The Focus Camper’s Bible Part 2: More Details

The previous post in this series seemed to evoke some interest, so I’m going to forge on ahead.


Basics:  Camping focus is a tradeoff that every warcaster has the option to pursue in any given round.  You sacrifice the benefits you would have gained by allocating or spending that focus in exchange for armor on your warcaster.  In order for this trade to be beneficial to you it is necessary to place your caster in a position that allows that armor to be meaningful.  A successful camp sees you lose the benefits of the focus you could have spent in the round prior and gain the resources that the opponent expended failing to kill your caster.  An unsuccessful camp sees you make the same sacrifice, and either lose your caster as they break your camp or sees them disregard your caster to continue with their game plan.  This latter option is the most vexing, and is the one you must strive to prevent by supporting your camp.


Camping vs. Turtling:


There’s a confusion of terms that gets me in trouble when I talk about this stuff.  Camping is when you keep all your focus on your caster, and move them into jeopardy.  Turtling is when you keep all your focus on your caster, and move them out of jeopardy.  Fundamentally they are different things.  The purpose of Camping is to force your opponent to attempt an unlikely assassination.  The purpose of Turtling is not to lose the game via assassination.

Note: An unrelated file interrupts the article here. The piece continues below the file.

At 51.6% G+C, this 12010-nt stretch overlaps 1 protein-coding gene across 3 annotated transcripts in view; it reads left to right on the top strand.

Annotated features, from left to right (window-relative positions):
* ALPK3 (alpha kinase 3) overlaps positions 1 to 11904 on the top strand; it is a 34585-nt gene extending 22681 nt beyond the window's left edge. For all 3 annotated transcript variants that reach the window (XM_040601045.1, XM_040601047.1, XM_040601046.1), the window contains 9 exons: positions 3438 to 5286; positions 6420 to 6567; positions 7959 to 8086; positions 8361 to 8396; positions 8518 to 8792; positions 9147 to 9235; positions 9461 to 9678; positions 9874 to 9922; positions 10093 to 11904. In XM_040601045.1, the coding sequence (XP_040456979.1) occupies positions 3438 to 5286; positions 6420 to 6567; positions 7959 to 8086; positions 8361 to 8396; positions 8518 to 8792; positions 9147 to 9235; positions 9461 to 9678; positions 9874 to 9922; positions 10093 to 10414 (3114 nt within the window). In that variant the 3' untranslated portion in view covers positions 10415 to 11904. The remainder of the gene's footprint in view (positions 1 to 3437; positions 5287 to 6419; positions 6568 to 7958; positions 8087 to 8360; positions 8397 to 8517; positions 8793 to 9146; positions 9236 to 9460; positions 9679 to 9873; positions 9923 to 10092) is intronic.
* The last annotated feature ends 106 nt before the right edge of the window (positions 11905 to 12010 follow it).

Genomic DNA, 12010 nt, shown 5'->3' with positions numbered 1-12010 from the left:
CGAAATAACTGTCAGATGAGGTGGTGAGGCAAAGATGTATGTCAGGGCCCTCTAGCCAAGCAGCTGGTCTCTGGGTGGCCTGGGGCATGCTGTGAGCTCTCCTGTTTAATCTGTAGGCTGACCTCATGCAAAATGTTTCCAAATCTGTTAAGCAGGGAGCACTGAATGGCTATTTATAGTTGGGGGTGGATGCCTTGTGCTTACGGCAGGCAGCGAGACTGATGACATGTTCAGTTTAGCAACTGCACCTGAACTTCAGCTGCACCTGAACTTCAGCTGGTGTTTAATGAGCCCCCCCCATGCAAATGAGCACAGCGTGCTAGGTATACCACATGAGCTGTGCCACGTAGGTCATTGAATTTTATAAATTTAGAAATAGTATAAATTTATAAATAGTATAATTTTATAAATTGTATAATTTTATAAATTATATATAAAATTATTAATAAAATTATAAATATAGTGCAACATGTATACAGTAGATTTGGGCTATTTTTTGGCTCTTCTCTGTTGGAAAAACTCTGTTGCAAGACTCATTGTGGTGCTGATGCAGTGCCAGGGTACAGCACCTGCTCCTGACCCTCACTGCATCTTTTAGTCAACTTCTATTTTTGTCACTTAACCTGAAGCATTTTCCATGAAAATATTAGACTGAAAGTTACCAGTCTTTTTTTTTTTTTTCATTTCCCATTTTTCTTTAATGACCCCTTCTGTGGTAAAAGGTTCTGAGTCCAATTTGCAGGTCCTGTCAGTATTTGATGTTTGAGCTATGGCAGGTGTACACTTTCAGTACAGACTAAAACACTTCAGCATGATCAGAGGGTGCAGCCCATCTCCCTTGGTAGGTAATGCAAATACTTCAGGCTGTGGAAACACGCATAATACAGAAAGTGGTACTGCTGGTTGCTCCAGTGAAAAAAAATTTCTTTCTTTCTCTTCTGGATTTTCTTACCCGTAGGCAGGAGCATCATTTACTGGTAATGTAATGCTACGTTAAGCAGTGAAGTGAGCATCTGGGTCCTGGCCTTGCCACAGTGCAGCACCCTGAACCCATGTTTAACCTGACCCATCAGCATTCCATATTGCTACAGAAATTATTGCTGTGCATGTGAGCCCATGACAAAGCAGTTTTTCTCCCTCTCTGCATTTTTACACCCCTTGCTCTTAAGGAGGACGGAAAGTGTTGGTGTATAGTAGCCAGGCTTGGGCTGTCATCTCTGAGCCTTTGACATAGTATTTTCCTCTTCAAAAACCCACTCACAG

Some terminology:  This is just how I talk, not the hip lingo of the Cool Kids.  Nonetheless it’ll help if I let everyone know what I mean ahead of time.


Camp:  As a verb, this mean to hold all your focus on your warcaster and move up into a critical position.  As a noun it refers to the difficulty in killing a particular caster when he’s camping.  In my mind it’s also the pokemon-esque sound that camping casters make as they move up to face the assassination.


Threat:  The incentive for the opponent to attempt to break your camp, and not disregard it.  Essentially, this is the consequence that lies in wait if your enemy simply ignores your camping caster and keeps fighting your army.


Break Camp:  To use a high p+s weapon to kill you despite your fully camped armor/defense.  “The Avatar rolled 4 focus and charged my caster, broke my camp on the ancillary attack.”